A coordinate system in is a function such that the restriction of to some cofinite set is a homeomorphism.
Some commonly used coordinate systems include:
The polar and spherical coordinate systems are simply special cases of the spherical coordinate system in :
Spherical coordinate systems are only defined for . To see where the spherical coordinate system gets its name, notice that , where the norm is Euclidean.
All of the mentioned coordinate systems can be united under a single generalization. This is done by computing spherical coordinates only for the first components of , and leaving the other components as they were. This is called the generalized cylinder coordinate system. The spherical coordinate system is obtained by setting . The cylinder coordinate system is obtained by setting . The Cartesian coordinate system is obtained by setting (this is of course interesting only theoretically, since for , the conversion is just the identity function).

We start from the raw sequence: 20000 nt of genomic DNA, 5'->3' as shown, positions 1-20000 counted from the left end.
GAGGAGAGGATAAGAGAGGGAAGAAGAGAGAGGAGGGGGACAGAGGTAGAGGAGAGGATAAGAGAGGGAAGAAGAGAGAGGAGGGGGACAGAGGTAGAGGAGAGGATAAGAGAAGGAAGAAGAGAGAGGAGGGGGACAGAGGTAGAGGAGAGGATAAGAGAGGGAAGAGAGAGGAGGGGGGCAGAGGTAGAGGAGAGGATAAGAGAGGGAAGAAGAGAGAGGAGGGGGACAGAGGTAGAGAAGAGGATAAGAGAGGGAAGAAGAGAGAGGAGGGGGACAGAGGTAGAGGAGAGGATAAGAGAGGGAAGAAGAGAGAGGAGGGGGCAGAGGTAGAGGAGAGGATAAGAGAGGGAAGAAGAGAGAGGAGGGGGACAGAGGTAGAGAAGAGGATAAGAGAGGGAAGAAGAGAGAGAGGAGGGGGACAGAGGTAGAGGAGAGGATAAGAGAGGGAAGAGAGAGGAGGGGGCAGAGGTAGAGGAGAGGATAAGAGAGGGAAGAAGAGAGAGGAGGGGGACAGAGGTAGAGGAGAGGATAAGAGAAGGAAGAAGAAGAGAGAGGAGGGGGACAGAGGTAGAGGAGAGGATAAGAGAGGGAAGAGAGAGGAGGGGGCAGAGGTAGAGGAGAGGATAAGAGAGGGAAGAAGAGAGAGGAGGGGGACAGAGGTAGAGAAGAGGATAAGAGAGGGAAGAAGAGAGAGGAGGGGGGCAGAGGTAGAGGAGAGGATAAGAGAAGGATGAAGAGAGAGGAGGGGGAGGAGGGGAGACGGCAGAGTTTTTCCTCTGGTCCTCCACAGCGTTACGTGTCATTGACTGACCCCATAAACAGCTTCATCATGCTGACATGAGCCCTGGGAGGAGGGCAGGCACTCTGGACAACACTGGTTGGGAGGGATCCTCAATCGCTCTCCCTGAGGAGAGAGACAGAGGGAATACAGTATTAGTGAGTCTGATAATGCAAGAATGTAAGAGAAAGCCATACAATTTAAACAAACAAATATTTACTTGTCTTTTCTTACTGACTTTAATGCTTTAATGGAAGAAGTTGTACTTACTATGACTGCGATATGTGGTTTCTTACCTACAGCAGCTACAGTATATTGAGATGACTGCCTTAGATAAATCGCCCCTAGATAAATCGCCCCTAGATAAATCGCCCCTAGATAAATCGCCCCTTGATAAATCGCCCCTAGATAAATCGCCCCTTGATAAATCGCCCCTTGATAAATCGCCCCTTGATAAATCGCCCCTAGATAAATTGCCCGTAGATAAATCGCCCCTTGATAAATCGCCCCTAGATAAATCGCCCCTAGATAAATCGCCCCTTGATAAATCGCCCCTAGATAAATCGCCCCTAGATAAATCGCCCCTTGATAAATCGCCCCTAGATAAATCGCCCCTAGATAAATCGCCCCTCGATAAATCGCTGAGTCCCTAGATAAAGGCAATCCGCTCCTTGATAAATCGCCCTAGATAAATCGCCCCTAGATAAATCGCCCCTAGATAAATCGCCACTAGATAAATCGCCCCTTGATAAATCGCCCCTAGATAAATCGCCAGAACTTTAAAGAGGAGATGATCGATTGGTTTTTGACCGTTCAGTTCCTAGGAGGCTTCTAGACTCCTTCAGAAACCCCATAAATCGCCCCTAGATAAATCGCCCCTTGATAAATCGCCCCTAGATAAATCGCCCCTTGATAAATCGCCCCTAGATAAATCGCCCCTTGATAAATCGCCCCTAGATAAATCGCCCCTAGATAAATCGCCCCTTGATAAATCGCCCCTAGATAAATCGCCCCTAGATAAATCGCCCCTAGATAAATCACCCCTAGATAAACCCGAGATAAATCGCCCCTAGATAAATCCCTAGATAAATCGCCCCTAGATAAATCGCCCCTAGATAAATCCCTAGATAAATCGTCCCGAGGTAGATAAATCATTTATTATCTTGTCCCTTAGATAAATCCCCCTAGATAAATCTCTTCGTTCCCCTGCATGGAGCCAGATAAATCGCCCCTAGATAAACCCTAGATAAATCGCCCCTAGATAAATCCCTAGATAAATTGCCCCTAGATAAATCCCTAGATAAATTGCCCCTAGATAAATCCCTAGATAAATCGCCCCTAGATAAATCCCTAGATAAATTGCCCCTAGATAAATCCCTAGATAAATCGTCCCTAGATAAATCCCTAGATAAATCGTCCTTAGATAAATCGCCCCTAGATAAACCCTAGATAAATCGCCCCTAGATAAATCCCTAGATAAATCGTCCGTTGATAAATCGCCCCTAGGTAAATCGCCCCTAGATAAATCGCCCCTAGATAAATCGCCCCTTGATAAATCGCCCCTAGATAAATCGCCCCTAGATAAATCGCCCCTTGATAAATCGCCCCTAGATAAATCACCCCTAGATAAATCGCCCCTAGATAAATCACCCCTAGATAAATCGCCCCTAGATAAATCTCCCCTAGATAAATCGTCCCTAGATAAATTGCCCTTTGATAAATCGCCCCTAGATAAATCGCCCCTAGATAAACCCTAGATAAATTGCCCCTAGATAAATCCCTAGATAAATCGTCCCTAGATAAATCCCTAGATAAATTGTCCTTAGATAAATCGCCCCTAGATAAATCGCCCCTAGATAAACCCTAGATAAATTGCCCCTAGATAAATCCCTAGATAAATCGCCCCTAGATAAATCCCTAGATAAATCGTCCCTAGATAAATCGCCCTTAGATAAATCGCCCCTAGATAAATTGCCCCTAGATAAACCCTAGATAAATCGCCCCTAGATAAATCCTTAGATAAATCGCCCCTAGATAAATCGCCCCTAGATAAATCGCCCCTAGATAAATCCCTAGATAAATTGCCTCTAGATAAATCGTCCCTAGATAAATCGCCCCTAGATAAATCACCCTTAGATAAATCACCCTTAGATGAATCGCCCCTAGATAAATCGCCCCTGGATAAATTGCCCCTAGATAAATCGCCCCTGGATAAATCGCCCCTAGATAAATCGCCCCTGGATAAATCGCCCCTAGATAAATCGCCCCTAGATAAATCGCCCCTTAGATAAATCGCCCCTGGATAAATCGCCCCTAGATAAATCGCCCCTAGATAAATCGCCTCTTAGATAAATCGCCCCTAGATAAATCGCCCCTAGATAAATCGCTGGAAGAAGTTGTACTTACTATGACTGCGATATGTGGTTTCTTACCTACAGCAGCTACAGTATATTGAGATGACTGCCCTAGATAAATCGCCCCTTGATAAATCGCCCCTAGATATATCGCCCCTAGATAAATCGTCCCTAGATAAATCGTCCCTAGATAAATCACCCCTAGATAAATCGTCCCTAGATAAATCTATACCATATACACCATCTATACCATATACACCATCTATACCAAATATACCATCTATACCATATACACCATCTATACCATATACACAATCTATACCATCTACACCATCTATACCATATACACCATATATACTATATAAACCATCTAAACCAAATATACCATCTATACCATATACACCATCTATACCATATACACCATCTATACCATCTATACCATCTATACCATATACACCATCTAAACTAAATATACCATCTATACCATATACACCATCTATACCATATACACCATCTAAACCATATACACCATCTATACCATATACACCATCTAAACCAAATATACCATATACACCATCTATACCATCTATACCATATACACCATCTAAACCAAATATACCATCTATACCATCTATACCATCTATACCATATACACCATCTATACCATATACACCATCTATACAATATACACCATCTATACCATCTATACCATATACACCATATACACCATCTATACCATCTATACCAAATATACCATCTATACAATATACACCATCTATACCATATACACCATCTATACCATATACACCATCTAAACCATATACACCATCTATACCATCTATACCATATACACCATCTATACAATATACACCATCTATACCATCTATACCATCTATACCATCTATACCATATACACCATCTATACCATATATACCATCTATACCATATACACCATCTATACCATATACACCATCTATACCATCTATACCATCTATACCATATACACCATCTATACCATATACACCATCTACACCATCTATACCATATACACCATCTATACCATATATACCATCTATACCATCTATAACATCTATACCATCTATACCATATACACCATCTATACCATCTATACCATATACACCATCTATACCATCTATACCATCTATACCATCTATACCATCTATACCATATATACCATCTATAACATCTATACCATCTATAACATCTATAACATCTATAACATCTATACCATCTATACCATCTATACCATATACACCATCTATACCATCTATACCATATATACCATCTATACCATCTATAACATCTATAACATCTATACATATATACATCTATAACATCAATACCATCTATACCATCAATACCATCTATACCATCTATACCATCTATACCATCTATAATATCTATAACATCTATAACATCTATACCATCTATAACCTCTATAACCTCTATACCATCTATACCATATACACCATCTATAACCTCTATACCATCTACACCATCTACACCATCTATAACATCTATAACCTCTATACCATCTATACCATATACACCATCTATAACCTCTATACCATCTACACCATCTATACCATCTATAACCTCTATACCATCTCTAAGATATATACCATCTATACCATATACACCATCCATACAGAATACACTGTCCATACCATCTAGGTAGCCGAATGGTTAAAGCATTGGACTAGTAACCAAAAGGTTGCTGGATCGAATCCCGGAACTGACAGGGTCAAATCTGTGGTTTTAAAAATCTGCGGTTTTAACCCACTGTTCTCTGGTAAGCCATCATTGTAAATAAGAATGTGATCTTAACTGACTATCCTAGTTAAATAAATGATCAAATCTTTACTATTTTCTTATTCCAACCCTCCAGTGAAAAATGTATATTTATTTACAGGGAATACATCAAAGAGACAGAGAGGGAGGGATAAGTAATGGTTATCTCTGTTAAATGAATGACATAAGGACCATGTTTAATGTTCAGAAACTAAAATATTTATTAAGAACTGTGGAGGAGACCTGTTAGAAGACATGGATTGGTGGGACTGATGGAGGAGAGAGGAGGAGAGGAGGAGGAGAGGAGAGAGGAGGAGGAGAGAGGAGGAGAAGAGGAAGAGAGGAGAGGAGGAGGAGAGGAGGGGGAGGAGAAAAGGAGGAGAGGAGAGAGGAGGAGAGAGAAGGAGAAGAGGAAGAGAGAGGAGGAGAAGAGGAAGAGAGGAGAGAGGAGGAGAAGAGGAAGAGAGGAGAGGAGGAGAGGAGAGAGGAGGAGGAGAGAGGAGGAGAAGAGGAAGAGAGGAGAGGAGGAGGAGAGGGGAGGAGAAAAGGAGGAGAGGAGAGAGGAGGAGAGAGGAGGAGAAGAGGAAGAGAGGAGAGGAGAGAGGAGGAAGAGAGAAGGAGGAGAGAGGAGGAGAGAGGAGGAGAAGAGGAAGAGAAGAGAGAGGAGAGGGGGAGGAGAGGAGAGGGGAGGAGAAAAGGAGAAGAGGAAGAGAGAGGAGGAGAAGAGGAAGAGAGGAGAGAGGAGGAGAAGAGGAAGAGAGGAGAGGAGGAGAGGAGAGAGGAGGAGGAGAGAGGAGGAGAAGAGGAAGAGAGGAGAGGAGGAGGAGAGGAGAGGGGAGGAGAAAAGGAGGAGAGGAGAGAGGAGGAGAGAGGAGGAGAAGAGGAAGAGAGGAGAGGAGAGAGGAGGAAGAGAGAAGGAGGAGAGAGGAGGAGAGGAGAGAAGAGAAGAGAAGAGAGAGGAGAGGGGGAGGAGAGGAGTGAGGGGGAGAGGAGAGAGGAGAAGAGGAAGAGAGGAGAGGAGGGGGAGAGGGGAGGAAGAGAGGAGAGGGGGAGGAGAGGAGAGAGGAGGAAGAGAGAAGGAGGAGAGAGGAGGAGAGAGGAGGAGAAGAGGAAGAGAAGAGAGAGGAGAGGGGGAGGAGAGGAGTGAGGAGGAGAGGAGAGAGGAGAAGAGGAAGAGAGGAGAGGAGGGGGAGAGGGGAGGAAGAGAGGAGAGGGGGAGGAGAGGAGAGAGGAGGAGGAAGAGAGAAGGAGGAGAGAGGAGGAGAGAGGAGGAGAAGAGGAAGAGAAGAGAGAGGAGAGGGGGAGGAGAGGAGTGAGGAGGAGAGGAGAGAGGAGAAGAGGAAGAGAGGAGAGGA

Pastel implements coordinate conversions so that the Cartesian coordinate system is thought of as the most natural coordinate system. For all other coordinate system Pastel offers functions to convert to Cartesian coordinates and back. This way, if there are coordinate systems, only conversion functions are needed instead of for conversions between all systems. Pastel offers conversion functions for the generalized cylinder coordinate system, as well as specialized functions for spherical and cylinder coordinate systems.